At the age of 16, Priya Ramamoorthy, Kavya Ramamoorthy, Maanasa Nathan, and Smrithi Mahadevanare completed and presented research on Title IX (law which advocates for gender equality in educational programs) at the National History Day (NHD) competition. Latinitas interviewed these passionate chicas about their research concerning the NHD competition.
What are all your backgrounds – Indian-American? Sri Lankan – would love to share that.
We are first generation Americans with parents from south India. Our parents’ first language is Tamil.
Please, each of you, share your age, favorite volunteer service/community action you like to take, favorite Latino food you like to eat and most important value your parents instilled in you.
Maanasa- I am 16 years old. I don’t really have a preference on community service; I take all the opportunities I get to volunteer and give back to the community. My favorite Latino food is Enchiladas. The most important value my parents instilled in me would be to never forget who you are because the world is always going to be changing, and your personality, morals and values are what are going to define you forever. Basically follow your dreams, but don’t lose who you are in the process.
Smrithi - I am 16 years old. I am head of a non-profit organization called Racquet Readers, where we collect slightly used books from stores and distribute them around the South Austin community. Our goal is to promote literacy by organizing events and setting up libraries in community centers as well as hospitals. My favorite Latino food would have to be bean and cheese Nachos, with sour cream and pico de gallo on top. The most important value my mother has instilled in me is that success does not come easily. You have to work hard for everything, and put 100% of your effort into everything you do; only then can you be successful in life.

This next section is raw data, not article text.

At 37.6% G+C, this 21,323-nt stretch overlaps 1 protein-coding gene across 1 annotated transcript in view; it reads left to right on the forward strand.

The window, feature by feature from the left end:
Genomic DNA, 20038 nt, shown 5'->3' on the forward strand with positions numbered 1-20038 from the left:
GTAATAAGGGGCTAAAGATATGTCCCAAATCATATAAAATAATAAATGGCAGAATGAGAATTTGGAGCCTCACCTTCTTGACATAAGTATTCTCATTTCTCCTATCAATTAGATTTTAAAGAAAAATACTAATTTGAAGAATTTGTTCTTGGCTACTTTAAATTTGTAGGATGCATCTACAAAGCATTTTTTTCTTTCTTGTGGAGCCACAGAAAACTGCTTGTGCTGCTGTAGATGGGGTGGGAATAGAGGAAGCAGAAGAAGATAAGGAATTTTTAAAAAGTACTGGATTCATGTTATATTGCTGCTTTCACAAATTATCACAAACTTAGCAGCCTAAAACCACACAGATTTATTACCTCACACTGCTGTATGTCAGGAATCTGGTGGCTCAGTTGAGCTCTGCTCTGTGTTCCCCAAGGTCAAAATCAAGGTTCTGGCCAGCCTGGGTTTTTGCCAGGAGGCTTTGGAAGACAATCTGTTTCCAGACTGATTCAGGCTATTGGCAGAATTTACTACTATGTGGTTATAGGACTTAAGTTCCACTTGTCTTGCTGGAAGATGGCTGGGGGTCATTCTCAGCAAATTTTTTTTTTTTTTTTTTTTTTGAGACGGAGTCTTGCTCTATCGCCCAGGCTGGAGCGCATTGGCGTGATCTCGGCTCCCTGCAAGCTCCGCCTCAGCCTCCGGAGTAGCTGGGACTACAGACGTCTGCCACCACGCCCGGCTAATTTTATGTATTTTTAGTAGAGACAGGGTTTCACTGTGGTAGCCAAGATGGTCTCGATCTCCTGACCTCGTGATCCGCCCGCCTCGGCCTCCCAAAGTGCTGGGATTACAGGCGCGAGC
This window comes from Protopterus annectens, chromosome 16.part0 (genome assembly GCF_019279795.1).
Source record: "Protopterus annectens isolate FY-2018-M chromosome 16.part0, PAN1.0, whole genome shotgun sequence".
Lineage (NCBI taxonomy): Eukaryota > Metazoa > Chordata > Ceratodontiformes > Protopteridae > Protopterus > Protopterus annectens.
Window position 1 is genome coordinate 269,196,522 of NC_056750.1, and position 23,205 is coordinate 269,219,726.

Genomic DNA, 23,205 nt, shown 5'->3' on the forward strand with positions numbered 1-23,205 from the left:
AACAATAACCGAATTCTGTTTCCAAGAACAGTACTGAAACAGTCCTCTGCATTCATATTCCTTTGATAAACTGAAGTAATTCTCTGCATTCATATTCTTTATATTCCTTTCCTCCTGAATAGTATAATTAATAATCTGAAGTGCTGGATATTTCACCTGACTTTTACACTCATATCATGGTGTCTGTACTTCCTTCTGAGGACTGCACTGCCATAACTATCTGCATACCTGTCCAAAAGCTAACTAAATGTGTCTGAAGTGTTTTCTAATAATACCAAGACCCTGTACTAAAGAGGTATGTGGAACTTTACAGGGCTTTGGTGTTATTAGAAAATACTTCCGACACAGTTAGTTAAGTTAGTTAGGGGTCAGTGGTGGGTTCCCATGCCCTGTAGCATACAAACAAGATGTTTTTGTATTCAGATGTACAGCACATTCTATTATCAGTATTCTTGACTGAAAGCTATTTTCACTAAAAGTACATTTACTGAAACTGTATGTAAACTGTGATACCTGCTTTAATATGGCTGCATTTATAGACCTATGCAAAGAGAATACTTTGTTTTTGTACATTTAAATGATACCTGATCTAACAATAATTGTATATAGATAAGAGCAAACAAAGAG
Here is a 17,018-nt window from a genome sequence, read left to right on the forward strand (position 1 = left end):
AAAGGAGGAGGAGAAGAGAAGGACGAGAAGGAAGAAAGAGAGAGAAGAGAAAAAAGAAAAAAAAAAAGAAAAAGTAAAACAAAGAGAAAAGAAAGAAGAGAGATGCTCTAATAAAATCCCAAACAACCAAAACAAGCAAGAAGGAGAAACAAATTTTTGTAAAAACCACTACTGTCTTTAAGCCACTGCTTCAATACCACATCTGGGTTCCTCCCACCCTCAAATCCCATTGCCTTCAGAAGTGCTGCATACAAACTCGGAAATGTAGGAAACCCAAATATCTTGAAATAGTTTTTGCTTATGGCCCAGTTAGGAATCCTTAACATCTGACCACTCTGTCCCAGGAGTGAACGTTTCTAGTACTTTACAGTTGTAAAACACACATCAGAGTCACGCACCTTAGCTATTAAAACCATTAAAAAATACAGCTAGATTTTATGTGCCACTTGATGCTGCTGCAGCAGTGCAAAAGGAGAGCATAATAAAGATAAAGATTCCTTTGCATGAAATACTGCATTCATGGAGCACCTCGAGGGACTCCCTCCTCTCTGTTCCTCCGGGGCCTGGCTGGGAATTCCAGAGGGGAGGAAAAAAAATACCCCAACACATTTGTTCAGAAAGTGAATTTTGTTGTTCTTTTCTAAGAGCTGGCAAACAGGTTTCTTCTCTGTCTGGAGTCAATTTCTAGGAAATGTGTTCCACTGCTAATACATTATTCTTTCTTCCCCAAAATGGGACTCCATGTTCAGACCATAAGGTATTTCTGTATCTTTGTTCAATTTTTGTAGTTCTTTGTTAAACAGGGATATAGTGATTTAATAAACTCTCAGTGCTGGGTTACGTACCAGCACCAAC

Priya - I am 16 years old. I love working with kids of all ages, and through Girl Scouts I volunteer every summer for our Service Unit’s Day Camp -my favorite part is helping out with arts and crafts. My parents have instilled in me the importance of reaching out to others and also the art of communication. I am naturally a shy person, but, through my parents pushing me towards volunteer opportunities that force me out of my bubble, I’ve noticed that I have started to overcome this challenge and be more outgoing. My favorite Latino food is authentic arroz con frijoles.
Kavya - I am 16 years old. Working with others is something that I enjoy. Some of my favorite volunteering experiences have come from working with students and teaching them about programming robots and attending a leadership camp last summer where I was able to work with and meet a variety of groups. My parents taught me to believe and have confidence in myself. When I open myself up to others and carry myself in a confident manner, I find that a world of opportunities open up. My favorite Latino food is churros with hot chocolate.
Explain how the four of you got from presenting on Title IX to Voter Registration?